GM plant planned in Balto. Co.

Truck transmissions would be built near White Marsh Mall

Former quarry site

Broening Highway workers likely to be employed

May 20, 1999|By JAY APPERSON | JAY APPERSON,SUN STAFF

General Motors Corp. has selected a depleted gravel quarry near Interstate 95 in White Marsh as the site of a new $250 million transmission manufacturing plant, government and real estate sources said yesterday.

An announcement of Baltimore County's biggest economic development coup since credit card giant MBNA moved its regional operations to the county two years ago was expected to come from state and county officials today.

Economic incentives, which have not been disclosed, were offered to land the project, government sources said.

Work on the plant, which would produce automatic transmissions for GM pickup trucks, could begin as early as summer.

Company officials have said the plant would probably employ workers from GM's Broening Highway van assembly plant in Baltimore rather than hire new ones.

The Broening Highway plant, which has 3,100 employees, could close after next year. GM's planned Allison Transmission plant, though it would create no jobs in the Baltimore region, could ensure that nearly 500 autoworkers remain employed in the area.

At least one United Auto Workers union official speculated that the decision to employ a significant portion of the Broening Highway plant's work force might be evidence of the company's plans for the southeast Baltimore plant.

"Does this mean [GM will] close the plant?" asked Charles R. Alfred, president of UAW Local 239, which represents the 2,500 hourly workers at Broening Highway.

The availability of those experienced workers, along with the 65-acre White Marsh site's easy access to Interstate 95 and the relatively low development costs for the former Genstar quarry, sold GM on the site, a real estate source said.

"The beautiful part about this is that the property is completely graded and cleared, with utilities, so that GM could break ground this summer," the source said. "That was why it was so attractive to GM. Plus, it's in proximity to labor."

The company looked at sites in the South and Midwest over the past couple of years, according to the source. GM said this year that the Baltimore region was the leading contender for the plant.

James P. Lighthizer, vice president of CB Richard Ellis Commercial Real Estate, said his firm searched metropolitan Baltimore for a site that might allow the plant to eventually double in size.

The property is part of what was once a sand and gravel quarry covering about 2,000 acres. White Marsh Mall, office parks and large stores occupy other parts of the former quarry.

Harry T. Campbell Sons' Corp. began quarrying the land in the 1930s. In the 1960s, the company became part of Flintkote Co., which later became Genstar. Genstar ceased operations on the site in 1993 and closed its concrete plant there in 1996.

An interchange between Philadelphia Road and White Marsh Boulevard was completed that year, allowing easier access to Interstate 95. Genstar, becoming more involved in land development as its quarries became exhausted, asked that the land be rezoned to permit retail development.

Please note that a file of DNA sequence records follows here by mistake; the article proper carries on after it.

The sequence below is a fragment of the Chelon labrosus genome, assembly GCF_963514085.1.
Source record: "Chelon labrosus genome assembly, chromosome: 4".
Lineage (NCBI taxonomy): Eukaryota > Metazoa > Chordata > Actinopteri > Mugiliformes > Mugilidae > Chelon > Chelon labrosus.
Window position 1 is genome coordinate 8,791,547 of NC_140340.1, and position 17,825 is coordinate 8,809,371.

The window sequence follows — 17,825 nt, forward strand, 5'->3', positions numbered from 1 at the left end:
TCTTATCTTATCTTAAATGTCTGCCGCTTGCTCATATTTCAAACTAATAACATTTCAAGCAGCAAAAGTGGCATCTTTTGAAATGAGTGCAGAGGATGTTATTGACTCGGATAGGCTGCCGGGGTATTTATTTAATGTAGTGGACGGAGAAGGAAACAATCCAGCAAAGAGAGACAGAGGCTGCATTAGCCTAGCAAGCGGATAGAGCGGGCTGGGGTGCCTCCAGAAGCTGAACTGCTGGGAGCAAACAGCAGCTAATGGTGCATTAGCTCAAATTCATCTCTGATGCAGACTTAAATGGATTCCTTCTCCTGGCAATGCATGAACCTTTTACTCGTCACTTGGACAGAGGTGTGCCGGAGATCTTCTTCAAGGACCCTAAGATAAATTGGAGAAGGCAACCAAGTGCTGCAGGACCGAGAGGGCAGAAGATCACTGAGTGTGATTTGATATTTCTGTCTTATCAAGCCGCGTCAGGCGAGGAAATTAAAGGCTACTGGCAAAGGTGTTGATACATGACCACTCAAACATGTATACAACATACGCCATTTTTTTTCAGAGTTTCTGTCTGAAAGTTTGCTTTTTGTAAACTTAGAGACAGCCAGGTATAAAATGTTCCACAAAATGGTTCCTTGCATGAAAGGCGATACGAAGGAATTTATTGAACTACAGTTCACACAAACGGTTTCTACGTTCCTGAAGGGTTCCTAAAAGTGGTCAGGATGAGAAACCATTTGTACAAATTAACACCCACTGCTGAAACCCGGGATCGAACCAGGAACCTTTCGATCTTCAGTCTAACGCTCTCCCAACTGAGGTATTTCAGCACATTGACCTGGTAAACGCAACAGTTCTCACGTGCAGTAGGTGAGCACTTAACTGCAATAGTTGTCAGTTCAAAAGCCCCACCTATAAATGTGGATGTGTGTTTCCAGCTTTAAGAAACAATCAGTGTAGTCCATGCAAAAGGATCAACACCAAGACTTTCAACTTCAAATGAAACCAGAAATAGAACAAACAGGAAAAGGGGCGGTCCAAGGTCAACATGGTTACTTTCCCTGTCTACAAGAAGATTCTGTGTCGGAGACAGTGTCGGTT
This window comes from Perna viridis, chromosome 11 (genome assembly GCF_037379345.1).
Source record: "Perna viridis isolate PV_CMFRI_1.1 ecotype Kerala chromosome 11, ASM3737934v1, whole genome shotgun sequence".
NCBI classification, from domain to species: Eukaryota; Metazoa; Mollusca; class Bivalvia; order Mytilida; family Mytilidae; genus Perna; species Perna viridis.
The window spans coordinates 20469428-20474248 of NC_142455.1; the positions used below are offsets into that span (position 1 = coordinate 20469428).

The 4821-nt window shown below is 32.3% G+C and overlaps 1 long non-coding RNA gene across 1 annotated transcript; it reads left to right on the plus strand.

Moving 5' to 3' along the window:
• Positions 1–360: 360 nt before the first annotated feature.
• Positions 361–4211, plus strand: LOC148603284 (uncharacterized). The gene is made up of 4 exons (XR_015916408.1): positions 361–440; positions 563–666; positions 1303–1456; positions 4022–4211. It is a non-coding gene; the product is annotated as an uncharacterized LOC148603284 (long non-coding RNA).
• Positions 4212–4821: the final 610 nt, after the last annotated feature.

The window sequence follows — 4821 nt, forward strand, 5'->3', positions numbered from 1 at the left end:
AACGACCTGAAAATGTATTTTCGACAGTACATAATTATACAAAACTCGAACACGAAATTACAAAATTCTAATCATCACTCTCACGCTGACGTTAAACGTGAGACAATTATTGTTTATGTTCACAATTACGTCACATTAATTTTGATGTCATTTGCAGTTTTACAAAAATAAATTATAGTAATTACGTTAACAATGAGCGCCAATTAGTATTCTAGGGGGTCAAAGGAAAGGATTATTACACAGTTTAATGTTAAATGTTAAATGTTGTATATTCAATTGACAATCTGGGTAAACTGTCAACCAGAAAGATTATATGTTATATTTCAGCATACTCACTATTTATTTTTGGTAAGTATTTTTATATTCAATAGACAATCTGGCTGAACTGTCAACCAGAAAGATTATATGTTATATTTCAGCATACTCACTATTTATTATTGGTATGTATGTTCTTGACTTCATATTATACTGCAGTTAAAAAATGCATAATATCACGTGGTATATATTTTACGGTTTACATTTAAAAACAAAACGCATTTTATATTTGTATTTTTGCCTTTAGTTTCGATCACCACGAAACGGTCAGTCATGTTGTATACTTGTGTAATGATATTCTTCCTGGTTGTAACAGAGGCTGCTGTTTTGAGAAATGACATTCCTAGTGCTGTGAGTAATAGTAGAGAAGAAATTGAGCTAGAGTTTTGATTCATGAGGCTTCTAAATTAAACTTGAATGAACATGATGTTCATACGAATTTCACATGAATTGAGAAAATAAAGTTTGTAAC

County officials limited the zoning change to a 22-acre section that is now the site of a CarMax used-car outlet. They hoped that the rest of the property could be used to create higher-paying industrial jobs.

The 400,000-square-foot GM plant could generate significant property tax revenues, depending on the economic incentives the county is providing. GM pays about $705,000 a year in property taxes to Baltimore, Doug Brown, an official in the city's finance office, said yesterday.

In February, a corporation controlled by Atlanta-based Jacoby Development Inc. purchased about 200 acres of the Genstar site for $2.65 million, state tax records show. GM, through the real estate broker, approached Jacoby about the site, said Jim Jacoby, chairman of the company.

Jacoby said his company has agreed to sell part of the land to GM and will develop the rest of the property for industrial use and perhaps a hotel.

Jacoby, whose company is developing a Lowe's store at a Genstar quarry site in Cockeysville, said of the White Marsh project, "It's nice to be able to say we took a piece of property and brought it back into use."

GM has said that the new plant is necessary to meet demand for GM's 1000 series Allison automatic transmissions, which are sold to manufacturers of full-size pickup trucks. Allison Transmission, a GM subsidiary, has about 4,000 employees at its main plant in Indianapolis, which company officials have said is nearing its limit for expansion.

A spokeswoman for Allison Transmission declined to talk about the selection of the White Marsh site yesterday. Spokeswoman Pat Trice said only, "We will be represented."

After GM announced in January its intention to build the transmission plant in the Baltimore area, an Allison Transmission official signaled that local and state economic development incentives might help the company decide.

Jacqueline Lampell, spokeswoman for the state Department of Business and Economic Development, said yesterday, "I can't give you any of the details of the negotiations with Allison." Lampell refused to confirm that GM had selected the White Marsh site.

Baltimore County officials said they had nothing to say about any deal.

Sun staff writers Ted Shelsby and Thomas W. Waldron contributed to this article.

Pub Date: 05/20/99

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